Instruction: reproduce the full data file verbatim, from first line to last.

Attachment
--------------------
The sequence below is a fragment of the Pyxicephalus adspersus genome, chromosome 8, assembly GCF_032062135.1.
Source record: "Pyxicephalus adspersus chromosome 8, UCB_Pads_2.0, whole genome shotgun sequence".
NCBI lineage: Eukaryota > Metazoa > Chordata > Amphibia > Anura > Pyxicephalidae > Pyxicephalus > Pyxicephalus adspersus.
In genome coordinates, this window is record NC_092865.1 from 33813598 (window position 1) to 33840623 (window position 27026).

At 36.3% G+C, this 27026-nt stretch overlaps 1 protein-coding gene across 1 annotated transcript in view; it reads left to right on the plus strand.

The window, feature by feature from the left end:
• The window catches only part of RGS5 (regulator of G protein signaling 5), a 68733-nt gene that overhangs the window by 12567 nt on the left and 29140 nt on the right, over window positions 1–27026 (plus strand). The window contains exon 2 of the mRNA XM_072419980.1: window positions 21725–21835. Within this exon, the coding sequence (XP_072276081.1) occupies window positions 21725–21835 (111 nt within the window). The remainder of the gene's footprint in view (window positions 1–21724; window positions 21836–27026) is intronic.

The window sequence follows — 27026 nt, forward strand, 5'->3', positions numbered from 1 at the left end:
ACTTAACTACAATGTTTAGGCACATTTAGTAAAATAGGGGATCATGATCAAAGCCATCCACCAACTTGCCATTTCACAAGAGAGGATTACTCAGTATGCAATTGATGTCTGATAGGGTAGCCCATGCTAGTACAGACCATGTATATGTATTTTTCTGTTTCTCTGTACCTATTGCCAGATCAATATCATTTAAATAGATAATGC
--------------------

The sequence below is a fragment of the Pyxicephalus adspersus genome, chromosome 8, assembly GCF_032062135.1.
Source record: "Pyxicephalus adspersus chromosome 8, UCB_Pads_2.0, whole genome shotgun sequence".
NCBI lineage: Eukaryota > Metazoa > Chordata > Amphibia > Anura > Pyxicephalidae > Pyxicephalus > Pyxicephalus adspersus.
In genome coordinates, this window is record NC_092865.1 from 33813598 (window position 1) to 33840623 (window position 27026).

At 36.3% G+C, this 27026-nt stretch overlaps 1 protein-coding gene across 1 annotated transcript in view; it reads left to right on the plus strand.

The window, feature by feature from the left end:
• The window catches only part of RGS5 (regulator of G protein signaling 5), a 68733-nt gene that overhangs the window by 12567 nt on the left and 29140 nt on the right, over window positions 1–27026 (plus strand). The window contains exon 2 of the mRNA XM_072419980.1: window positions 21725–21835. Within this exon, the coding sequence (XP_072276081.1) occupies window positions 21725–21835 (111 nt within the window). The remainder of the gene's footprint in view (window positions 1–21724; window positions 21836–27026) is intronic.

The window sequence follows — 27026 nt, forward strand, 5'->3', positions numbered from 1 at the left end:
ACTTAACTACAATGTTTAGGCACATTTAGTAAAATAGGGGATCATGATCAAAGCCATCCACCAACTTGCCATTTCACAAGAGAGGATTACTCAGTATGCAATTGATGTCTGATAGGGTAGCCCATGCTAGTACAGACCATGTATATGTATTTTTCTGTTTCTCTGTACCTATTGCCAGATCAATATCATTTAAATAGATAATGC